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Title: The consolidation of motor memory
Author: Cooke, Sam
ISNI:       0000 0001 3561 9821
Awarding Body: University of London
Current Institution: University College London (University of London)
Date of Award: 2002
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The cerebellar cortex is known to be central to motor learning. However, the question of whether it is a motor memory store or just a crucial element of the circuitry involved in encoding such memory has yet to be resolved. It is also not clear how the deep nuclei, the other major cerebellar component, function in motor learning. For the last quarter of a century much of the research into these problems has used eyeblink conditioning as a model to investigate these problems. Most recently, in an attempt to identify the site or sites of memory encoding and storage, pharmacological intervention during this classical conditioning procedure has been used to reversibly inactivate restricted elements of the cerebellum and associated brain structures. The delivery of such inactivating infusions, and the means by which their spread is assessed, are becoming increasingly accurate. Reversible inactivation has enabled the development of a progressively more detailed picture of the circuitry essential for eyeblink conditioning. Such studies have not, however, conclusively revealed the site, time-course or mechanism of memory storage. It has recently become clear that crucial elements of the conditioned eyeblink circuitry involve a dynamically connected cerebellar/brainstem loop. This feature of eyeblink circuitry means that reversible inactivation of one component may have consequences for activity in the other components. Conclusive identification of a locus of memory storage has therefore been impossible. This thesis details the results of a series of experiments that address this problem by limiting experimental manipulations to the processes commonly known as consolidation, and thereby the mechanism by which memories are stored long-term, without interfering with the initial process of memory encoding.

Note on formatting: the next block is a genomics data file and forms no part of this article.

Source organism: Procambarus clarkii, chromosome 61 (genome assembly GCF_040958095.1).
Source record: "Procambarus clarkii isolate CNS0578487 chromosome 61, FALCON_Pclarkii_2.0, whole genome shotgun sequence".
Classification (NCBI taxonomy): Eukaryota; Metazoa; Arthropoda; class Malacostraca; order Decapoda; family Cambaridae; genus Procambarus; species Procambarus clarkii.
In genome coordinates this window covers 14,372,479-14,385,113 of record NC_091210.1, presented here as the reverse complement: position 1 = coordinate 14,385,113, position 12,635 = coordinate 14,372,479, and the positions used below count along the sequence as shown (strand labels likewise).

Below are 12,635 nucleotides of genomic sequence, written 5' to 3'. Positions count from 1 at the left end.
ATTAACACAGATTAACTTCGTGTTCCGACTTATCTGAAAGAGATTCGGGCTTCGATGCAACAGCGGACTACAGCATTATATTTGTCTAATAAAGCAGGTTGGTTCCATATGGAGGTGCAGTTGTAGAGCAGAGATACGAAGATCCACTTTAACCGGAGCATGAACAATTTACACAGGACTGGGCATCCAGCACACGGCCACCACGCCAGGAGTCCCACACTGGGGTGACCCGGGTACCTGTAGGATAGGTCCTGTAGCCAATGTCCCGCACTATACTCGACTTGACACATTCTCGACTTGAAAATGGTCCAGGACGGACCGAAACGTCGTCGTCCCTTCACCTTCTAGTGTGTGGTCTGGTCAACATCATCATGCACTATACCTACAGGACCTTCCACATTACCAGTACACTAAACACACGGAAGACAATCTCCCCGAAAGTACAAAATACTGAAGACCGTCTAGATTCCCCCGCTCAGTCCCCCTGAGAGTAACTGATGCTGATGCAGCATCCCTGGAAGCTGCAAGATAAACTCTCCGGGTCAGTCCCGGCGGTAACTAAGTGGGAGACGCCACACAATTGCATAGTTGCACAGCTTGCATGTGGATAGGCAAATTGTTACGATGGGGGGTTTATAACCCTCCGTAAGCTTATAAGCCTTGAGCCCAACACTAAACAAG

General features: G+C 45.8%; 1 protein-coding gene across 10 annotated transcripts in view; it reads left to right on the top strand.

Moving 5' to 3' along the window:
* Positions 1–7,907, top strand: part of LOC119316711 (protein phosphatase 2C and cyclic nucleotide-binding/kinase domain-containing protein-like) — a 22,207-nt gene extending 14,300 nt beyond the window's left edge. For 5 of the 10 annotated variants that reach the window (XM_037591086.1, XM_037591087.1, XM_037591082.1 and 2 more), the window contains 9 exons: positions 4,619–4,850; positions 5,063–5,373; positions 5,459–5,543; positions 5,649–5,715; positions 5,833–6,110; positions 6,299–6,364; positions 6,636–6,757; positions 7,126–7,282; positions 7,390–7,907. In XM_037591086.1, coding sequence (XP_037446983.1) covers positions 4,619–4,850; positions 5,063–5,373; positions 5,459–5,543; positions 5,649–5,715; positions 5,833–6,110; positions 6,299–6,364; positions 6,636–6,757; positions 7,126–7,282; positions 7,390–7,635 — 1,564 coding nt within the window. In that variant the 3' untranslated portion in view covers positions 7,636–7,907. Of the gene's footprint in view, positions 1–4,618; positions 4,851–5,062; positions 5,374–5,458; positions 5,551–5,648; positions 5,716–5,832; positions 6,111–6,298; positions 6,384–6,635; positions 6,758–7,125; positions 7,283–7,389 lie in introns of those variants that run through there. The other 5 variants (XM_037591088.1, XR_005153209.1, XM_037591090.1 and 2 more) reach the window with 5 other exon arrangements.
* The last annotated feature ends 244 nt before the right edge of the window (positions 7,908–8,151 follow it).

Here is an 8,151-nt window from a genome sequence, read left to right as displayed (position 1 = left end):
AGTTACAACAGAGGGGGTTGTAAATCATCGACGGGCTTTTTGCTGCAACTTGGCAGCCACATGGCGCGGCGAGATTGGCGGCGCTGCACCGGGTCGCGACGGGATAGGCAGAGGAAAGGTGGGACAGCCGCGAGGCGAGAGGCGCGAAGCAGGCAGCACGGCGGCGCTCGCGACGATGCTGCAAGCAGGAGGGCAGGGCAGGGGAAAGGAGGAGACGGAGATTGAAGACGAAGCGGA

Supervisor: Not available Sponsor: Not available
Qualification Name: Thesis (Ph.D.) Qualification Level: Doctoral
EThOS ID:  DOI: Not available
Keywords: Cerebellar cortex